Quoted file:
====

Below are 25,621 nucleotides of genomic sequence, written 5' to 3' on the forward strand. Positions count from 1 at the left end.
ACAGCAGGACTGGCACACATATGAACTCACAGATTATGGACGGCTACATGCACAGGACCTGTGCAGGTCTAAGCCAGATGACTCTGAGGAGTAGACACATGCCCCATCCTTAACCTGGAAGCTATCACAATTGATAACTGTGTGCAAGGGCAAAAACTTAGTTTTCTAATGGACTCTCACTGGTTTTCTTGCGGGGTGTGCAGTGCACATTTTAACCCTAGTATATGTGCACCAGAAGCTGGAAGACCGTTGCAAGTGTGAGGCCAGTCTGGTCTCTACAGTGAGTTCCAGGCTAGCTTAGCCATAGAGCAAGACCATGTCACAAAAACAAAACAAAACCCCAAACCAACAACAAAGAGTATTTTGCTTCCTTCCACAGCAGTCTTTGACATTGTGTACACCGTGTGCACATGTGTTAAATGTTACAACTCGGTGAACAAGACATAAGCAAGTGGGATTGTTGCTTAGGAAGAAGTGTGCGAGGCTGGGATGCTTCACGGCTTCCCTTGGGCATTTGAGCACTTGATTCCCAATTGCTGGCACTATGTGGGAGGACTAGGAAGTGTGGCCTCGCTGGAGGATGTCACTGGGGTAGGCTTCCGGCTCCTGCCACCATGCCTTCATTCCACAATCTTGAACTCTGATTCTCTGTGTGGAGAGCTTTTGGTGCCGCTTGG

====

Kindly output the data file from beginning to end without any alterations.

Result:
Below are 25,621 nucleotides of genomic sequence, written 5' to 3' on the forward strand. Positions count from 1 at the left end.
ACAGCAGGACTGGCACACATATGAACTCACAGATTATGGACGGCTACATGCACAGGACCTGTGCAGGTCTAAGCCAGATGACTCTGAGGAGTAGACACATGCCCCATCCTTAACCTGGAAGCTATCACAATTGATAACTGTGTGCAAGGGCAAAAACTTAGTTTTCTAATGGACTCTCACTGGTTTTCTTGCGGGGTGTGCAGTGCACATTTTAACCCTAGTATATGTGCACCAGAAGCTGGAAGACCGTTGCAAGTGTGAGGCCAGTCTGGTCTCTACAGTGAGTTCCAGGCTAGCTTAGCCATAGAGCAAGACCATGTCACAAAAACAAAACAAAACCCCAAACCAACAACAAAGAGTATTTTGCTTCCTTCCACAGCAGTCTTTGACATTGTGTACACCGTGTGCACATGTGTTAAATGTTACAACTCGGTGAACAAGACATAAGCAAGTGGGATTGTTGCTTAGGAAGAAGTGTGCGAGGCTGGGATGCTTCACGGCTTCCCTTGGGCATTTGAGCACTTGATTCCCAATTGCTGGCACTATGTGGGAGGACTAGGAAGTGTGGCCTCGCTGGAGGATGTCACTGGGGTAGGCTTCCGGCTCCTGCCACCATGCCTTCATTCCACAATCTTGAACTCTGATTCTCTGTGTGGAGAGCTTTTGGTGCCGCTTGG